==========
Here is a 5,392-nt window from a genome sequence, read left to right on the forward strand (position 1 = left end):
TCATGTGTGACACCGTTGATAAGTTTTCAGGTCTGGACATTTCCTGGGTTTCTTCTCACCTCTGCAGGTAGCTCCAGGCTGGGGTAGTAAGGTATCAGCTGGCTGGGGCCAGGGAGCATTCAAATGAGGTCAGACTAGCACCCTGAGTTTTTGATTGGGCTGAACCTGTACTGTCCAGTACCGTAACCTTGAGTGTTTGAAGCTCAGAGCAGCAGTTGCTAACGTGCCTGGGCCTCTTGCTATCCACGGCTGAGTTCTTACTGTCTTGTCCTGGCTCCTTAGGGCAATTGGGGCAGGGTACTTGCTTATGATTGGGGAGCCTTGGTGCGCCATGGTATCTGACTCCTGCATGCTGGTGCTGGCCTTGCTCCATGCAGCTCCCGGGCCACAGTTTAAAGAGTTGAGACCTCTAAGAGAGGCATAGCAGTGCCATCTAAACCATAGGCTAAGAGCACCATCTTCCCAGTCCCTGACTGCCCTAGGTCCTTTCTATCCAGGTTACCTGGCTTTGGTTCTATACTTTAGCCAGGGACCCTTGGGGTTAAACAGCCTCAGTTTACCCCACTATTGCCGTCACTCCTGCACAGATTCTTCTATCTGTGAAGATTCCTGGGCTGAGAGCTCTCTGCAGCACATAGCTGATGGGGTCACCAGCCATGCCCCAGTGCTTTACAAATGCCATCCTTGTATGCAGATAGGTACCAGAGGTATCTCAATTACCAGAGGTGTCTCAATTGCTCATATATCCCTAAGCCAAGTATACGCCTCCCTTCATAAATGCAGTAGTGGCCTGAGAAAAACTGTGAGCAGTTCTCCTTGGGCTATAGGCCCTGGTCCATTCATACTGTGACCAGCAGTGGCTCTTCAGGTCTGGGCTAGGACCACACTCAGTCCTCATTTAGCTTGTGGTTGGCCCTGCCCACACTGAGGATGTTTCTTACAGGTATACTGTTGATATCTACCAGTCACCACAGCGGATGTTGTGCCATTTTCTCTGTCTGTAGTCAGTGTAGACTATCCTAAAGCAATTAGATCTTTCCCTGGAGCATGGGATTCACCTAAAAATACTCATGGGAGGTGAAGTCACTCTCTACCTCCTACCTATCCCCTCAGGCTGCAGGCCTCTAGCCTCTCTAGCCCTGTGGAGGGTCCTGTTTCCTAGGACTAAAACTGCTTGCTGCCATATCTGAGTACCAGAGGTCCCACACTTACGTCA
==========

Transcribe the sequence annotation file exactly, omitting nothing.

Here is a 5,392-nt window from a genome sequence, read left to right on the forward strand (position 1 = left end):
TCATGTGTGACACCGTTGATAAGTTTTCAGGTCTGGACATTTCCTGGGTTTCTTCTCACCTCTGCAGGTAGCTCCAGGCTGGGGTAGTAAGGTATCAGCTGGCTGGGGCCAGGGAGCATTCAAATGAGGTCAGACTAGCACCCTGAGTTTTTGATTGGGCTGAACCTGTACTGTCCAGTACCGTAACCTTGAGTGTTTGAAGCTCAGAGCAGCAGTTGCTAACGTGCCTGGGCCTCTTGCTATCCACGGCTGAGTTCTTACTGTCTTGTCCTGGCTCCTTAGGGCAATTGGGGCAGGGTACTTGCTTATGATTGGGGAGCCTTGGTGCGCCATGGTATCTGACTCCTGCATGCTGGTGCTGGCCTTGCTCCATGCAGCTCCCGGGCCACAGTTTAAAGAGTTGAGACCTCTAAGAGAGGCATAGCAGTGCCATCTAAACCATAGGCTAAGAGCACCATCTTCCCAGTCCCTGACTGCCCTAGGTCCTTTCTATCCAGGTTACCTGGCTTTGGTTCTATACTTTAGCCAGGGACCCTTGGGGTTAAACAGCCTCAGTTTACCCCACTATTGCCGTCACTCCTGCACAGATTCTTCTATCTGTGAAGATTCCTGGGCTGAGAGCTCTCTGCAGCACATAGCTGATGGGGTCACCAGCCATGCCCCAGTGCTTTACAAATGCCATCCTTGTATGCAGATAGGTACCAGAGGTATCTCAATTACCAGAGGTGTCTCAATTGCTCATATATCCCTAAGCCAAGTATACGCCTCCCTTCATAAATGCAGTAGTGGCCTGAGAAAAACTGTGAGCAGTTCTCCTTGGGCTATAGGCCCTGGTCCATTCATACTGTGACCAGCAGTGGCTCTTCAGGTCTGGGCTAGGACCACACTCAGTCCTCATTTAGCTTGTGGTTGGCCCTGCCCACACTGAGGATGTTTCTTACAGGTATACTGTTGATATCTACCAGTCACCACAGCGGATGTTGTGCCATTTTCTCTGTCTGTAGTCAGTGTAGACTATCCTAAAGCAATTAGATCTTTCCCTGGAGCATGGGATTCACCTAAAAATACTCATGGGAGGTGAAGTCACTCTCTACCTCCTACCTATCCCCTCAGGCTGCAGGCCTCTAGCCTCTCTAGCCCTGTGGAGGGTCCTGTTTCCTAGGACTAAAACTGCTTGCTGCCATATCTGAGTACCAGAGGTCCCACACTTACGTCA